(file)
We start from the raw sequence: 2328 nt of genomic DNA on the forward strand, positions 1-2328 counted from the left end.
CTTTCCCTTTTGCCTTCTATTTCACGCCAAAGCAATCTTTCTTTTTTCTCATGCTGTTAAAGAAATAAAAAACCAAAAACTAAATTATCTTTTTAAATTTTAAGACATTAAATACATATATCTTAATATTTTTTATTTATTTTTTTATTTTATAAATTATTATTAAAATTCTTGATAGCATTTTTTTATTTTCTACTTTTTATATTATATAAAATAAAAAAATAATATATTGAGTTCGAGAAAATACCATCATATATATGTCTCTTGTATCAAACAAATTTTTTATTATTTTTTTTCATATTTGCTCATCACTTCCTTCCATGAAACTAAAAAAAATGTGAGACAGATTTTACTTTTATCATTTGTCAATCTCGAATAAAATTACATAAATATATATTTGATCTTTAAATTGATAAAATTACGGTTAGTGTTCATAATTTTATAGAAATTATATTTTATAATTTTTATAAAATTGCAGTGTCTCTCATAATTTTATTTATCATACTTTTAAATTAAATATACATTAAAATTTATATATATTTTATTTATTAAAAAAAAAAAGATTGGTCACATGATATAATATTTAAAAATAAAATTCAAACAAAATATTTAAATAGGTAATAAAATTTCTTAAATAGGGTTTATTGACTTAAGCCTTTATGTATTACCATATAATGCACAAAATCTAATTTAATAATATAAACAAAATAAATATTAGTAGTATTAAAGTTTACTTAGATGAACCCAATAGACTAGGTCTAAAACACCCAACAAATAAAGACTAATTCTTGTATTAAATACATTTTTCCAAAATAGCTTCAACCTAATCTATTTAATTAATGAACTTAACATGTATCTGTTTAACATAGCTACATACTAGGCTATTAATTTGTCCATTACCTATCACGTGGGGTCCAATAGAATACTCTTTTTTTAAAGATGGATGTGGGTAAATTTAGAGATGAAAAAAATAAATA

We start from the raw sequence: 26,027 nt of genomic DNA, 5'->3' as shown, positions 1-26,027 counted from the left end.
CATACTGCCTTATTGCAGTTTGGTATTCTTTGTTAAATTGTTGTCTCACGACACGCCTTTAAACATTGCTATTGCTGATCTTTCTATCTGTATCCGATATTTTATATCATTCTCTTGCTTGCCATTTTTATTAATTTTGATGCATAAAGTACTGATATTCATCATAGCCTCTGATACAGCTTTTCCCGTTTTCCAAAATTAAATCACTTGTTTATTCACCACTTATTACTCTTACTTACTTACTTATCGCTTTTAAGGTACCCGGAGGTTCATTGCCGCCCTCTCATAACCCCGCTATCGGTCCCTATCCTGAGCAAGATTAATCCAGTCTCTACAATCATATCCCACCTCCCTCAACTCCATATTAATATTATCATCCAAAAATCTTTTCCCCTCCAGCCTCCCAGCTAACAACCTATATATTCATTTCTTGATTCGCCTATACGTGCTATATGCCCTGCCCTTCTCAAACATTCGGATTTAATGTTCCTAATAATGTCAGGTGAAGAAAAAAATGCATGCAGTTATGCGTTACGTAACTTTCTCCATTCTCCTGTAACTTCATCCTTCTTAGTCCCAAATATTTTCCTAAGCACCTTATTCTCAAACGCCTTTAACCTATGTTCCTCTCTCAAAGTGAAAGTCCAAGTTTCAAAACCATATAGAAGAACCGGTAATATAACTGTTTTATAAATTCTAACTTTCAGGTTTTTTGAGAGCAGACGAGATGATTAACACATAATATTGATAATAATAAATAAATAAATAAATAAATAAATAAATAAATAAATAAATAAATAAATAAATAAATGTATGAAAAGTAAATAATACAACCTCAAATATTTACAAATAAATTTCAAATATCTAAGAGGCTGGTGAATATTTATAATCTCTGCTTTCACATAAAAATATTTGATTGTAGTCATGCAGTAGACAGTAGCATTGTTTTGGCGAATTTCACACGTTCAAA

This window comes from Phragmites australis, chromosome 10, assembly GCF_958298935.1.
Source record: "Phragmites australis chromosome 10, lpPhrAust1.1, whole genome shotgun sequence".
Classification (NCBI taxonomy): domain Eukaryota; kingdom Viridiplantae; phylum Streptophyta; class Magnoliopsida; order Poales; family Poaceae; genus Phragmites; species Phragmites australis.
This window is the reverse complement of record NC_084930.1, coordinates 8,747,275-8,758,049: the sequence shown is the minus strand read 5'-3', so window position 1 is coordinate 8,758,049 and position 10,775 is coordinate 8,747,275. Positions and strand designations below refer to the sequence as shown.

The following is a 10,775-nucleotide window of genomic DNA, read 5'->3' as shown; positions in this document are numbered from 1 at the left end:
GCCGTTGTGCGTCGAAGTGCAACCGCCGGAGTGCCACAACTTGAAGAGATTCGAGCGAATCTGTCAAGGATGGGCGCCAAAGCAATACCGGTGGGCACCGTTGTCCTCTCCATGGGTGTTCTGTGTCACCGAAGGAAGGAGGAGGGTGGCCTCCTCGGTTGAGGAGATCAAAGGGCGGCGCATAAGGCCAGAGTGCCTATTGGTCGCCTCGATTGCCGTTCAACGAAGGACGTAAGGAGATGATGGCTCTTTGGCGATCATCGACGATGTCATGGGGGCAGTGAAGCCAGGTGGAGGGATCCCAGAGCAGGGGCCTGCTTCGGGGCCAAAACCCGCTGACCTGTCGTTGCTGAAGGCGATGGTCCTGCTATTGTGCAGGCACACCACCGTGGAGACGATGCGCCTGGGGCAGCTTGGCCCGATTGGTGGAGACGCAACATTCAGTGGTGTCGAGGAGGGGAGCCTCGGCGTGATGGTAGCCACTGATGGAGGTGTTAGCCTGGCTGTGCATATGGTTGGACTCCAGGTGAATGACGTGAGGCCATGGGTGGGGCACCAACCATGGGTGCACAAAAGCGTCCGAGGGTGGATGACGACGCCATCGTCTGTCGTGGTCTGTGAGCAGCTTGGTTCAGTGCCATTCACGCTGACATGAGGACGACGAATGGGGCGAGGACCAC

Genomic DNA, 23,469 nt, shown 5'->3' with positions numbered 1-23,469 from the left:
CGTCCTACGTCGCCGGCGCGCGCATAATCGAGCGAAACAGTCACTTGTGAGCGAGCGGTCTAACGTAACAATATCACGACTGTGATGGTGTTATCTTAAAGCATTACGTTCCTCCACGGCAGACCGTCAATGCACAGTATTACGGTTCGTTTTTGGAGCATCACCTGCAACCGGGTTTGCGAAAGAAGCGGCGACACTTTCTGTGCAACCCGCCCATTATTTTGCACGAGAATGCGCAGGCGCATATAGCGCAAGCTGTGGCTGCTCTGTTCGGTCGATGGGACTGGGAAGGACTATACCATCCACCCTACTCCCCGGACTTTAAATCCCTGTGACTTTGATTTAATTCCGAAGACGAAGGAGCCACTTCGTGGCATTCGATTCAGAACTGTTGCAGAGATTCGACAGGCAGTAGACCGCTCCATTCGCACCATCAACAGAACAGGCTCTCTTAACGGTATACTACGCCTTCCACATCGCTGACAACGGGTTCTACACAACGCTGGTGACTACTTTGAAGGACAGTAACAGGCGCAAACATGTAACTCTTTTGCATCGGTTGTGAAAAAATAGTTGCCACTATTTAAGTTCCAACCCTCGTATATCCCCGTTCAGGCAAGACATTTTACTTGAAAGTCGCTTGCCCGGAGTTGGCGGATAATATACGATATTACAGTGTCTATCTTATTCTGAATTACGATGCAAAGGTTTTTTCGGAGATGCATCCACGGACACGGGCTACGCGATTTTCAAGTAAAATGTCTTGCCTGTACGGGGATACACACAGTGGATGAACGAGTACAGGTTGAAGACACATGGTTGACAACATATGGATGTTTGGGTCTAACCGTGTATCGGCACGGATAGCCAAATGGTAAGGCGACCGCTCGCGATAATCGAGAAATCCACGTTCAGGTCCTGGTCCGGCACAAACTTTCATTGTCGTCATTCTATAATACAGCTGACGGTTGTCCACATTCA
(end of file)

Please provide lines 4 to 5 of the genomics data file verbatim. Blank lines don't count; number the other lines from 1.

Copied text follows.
CATACTGCCTTATTGCAGTTTGGTATTCTTTGTTAAATTGTTGTCTCACGACACGCCTTTAAACATTGCTATTGCTGATCTTTCTATCTGTATCCGATATTTTATATCATTCTCTTGCTTGCCATTTTTATTAATTTTGATGCATAAAGTACTGATATTCATCATAGCCTCTGATACAGCTTTTCCCGTTTTCCAAAATTAAATCACTTGTTTATTCACCACTTATTACTCTTACTTACTTACTTATCGCTTTTAAGGTACCCGGAGGTTCATTGCCGCCCTCTCATAACCCCGCTATCGGTCCCTATCCTGAGCAAGATTAATCCAGTCTCTACAATCATATCCCACCTCCCTCAACTCCATATTAATATTATCATCCAAAAATCTTTTCCCCTCCAGCCTCCCAGCTAACAACCTATATATTCATTTCTTGATTCGCCTATACGTGCTATATGCCCTGCCCTTCTCAAACATTCGGATTTAATGTTCCTAATAATGTCAGGTGAAGAAAAAAATGCATGCAGTTATGCGTTACGTAACTTTCTCCATTCTCCTGTAACTTCATCCTTCTTAGTCCCAAATATTTTCCTAAGCACCTTATTCTCAAACGCCTTTAACCTATGTTCCTCTCTCAAAGTGAAAGTCCAAGTTTCAAAACCATATAGAAGAACCGGTAATATAACTGTTTTATAAATTCTAACTTTCAGGTTTTTTGAGAGCAGACGAGATGATTAACACATAATATTGATAATAATAAATAAATAAATAAATAAATAAATAAATAAATAAATAAATAAATAAATAAATAAATGTATGAAAAGTAAATAATACAACCTCAAATATTTACAAATAAATTTCAAATATCTAAGAGGCTGGTGAATATTTATAATCTCTGCTTTCACATAAAAATATTTGATTGTAGTCATGCAGTAGACAGTAGCATTGTTTTGGCGAATTTCACACGTTCAAA

This window comes from Phragmites australis, chromosome 10, assembly GCF_958298935.1.